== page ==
In October 2021, 329 legislators were elected to the Parliament. The acting Iraqi National Intelligence Service Director General Mustafa al-Kadami became prime minister in May 2020 after the previous prime minister resigned in late 2019 because of widespread protests demanding more employment opportunities and an end to corruption.

The 2021 election results were: Sadrist Bloc 73, National Progress Alliance 37, State of Law Coalition 33, Kurdish Democratic Party 31, Al Fatah Alliance 17, Kurdistan Alliance 17, Al Iraq Alliance 14, New Generation Movement 14, Ishraqet Konoon 6, Tasmin Alliance 5, Babylon Movement 4, National Contract Alliance 4, National State Forces Alliance 4, other 22, and independent 43.  On 13 June 2022, 73 MPs from al-Sadr’s bloc resigned from parliament.

Al-Sadr is a prominent cleric, but also an Iraqi politician and militia leader, and led the Sadrist Movement. He had asked for all foreign troops to leave Iraq, both the US and its allies, and those from Iran.  His militia has thousands of fighters, and millions of Iraqis support him. Many Iraqis see him as a symbol of resistance to foreign occupation.

After the assassination of Qasem Soleimani in January 2020 and the Iraqi parliament’s resolution demanding ‘Yankee Go Home’, Al-Sadr called for “the immediate cancellation of the security agreement with the US, the closure of the US embassy, the expulsion of US troops.”

The pro-Iran Coordination Framework, or Popular Mobilization Units (al-Hashd al-Sha’abi in Arabic), are militia units that have fought alongside the Iraqi military against ISIS since 2014.

Saddam Hussein was ousted from power in Iraq in March 2003 by the US invasion of Iraq, which killed hundreds of thousands, and destroyed the country’s infrastructure.  He had been President since 1979 and was hung on December 30, 2006.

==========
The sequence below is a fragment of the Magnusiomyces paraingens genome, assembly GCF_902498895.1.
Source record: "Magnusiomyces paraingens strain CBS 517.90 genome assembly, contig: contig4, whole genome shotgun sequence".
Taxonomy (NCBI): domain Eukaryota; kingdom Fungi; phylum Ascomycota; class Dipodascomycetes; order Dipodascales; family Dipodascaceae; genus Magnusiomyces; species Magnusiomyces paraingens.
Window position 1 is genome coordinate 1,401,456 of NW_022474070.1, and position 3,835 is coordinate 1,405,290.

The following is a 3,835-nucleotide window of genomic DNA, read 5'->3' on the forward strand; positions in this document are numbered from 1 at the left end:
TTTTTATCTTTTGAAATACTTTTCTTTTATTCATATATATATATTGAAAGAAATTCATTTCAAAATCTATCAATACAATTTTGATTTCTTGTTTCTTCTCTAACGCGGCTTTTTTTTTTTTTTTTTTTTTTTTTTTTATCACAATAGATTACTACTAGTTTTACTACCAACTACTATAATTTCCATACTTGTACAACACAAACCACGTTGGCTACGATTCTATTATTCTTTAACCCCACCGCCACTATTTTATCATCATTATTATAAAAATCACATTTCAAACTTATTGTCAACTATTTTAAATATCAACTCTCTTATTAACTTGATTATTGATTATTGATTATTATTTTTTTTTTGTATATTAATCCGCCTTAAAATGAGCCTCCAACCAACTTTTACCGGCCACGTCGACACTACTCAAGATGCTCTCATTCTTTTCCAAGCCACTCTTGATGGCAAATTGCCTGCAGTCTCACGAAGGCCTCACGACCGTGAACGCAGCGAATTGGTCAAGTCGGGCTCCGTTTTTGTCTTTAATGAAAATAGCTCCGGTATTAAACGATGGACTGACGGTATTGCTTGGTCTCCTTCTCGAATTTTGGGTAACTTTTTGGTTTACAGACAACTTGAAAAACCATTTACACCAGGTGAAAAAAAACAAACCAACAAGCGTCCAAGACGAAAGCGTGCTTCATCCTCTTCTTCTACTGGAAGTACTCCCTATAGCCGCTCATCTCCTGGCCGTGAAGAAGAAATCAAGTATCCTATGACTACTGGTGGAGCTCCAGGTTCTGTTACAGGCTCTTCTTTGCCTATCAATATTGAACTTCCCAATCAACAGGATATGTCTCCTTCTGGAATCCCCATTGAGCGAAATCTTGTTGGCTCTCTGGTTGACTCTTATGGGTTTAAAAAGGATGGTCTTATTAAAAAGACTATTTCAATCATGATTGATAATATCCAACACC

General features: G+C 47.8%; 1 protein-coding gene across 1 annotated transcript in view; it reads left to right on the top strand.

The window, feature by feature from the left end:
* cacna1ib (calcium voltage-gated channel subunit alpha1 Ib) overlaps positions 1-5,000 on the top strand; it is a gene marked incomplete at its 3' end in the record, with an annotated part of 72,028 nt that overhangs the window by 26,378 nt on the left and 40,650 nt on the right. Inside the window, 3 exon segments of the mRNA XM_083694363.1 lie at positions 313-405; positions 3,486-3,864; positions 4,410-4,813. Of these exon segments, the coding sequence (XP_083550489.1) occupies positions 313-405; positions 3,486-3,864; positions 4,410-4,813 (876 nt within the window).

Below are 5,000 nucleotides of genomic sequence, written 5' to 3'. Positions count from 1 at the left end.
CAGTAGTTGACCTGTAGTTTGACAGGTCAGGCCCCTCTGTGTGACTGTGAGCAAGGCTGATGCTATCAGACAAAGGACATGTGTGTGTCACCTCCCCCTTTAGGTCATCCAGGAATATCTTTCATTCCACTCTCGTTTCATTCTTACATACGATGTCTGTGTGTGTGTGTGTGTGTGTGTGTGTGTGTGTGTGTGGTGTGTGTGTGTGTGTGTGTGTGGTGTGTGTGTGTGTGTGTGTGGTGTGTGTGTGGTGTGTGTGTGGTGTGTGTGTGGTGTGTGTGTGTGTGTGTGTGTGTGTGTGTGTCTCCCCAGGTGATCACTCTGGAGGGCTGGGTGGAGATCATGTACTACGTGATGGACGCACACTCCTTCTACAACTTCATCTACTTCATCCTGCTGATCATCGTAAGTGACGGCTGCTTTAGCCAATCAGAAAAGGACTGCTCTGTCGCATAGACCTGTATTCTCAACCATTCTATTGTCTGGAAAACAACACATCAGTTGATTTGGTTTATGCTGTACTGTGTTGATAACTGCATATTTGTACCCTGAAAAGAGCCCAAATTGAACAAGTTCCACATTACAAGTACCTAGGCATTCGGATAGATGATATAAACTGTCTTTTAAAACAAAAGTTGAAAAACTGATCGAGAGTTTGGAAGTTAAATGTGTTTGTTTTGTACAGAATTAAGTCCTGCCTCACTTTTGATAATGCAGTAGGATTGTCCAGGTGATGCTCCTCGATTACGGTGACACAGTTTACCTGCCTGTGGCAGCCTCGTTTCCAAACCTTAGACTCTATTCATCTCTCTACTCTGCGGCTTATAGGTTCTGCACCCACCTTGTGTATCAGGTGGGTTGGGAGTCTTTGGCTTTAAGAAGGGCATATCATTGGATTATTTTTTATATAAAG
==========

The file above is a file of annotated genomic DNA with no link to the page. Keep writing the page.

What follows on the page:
In October 2005, Iraqis approved a constitution that had been designed by the US occupation.  The largest secular democracy on earth, the US, designed a government for Iraq which was not secular but depended on sectarianism.  Iraq was a Shiite majority, as is Iran, and the US was determined that the Shiites would have a political advantage, and the US insisted that religious sects be the basis for the parliament’s representation.

The issue of Middle Eastern Christians was presented in a PBS report in 2011, “Why Did Assad, Saddam, and Mubarak Protect Christians?”

The report covered strong authoritarian leaders who ruled in a secular fashion, especially Saddam Hussein and Bashar al-Assad, who both ruled from the Ba’ath Party, which is a Socialist and secular political party.

Syrian, Iraqi, and Egyptian Christians were all afraid of Radical Islam taking over the country, after a revolution, or US invasion, and the result would be devastating for the Christian community.

In the case of Egypt and Iraq, after their strong leaders were deposed, both by US intervention, Christians suffered, and continue to suffer.  Iraq’s Christian community has migrated abroad out of fear and oppression.  Egypt’s Christian community has suffered attacks on churches by Islamic militants following the Muslim Brotherhood, who were supported by President Obama in the rigged election of Muhammed Morsi.

Only in Syria has the US invasion and regime change been resisted and thwarted.  President Assad still leads the only secular government in the Middle East, where all religions are freely worshipped, and the constitution prohibits any political party from having a religious platform.

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This article was originally published on Mideast Discourse.

Steven Sahiounie is a two-time award-winning journalist. He is a regular contributor to Global Research.

Featured image is from Mideast Discourse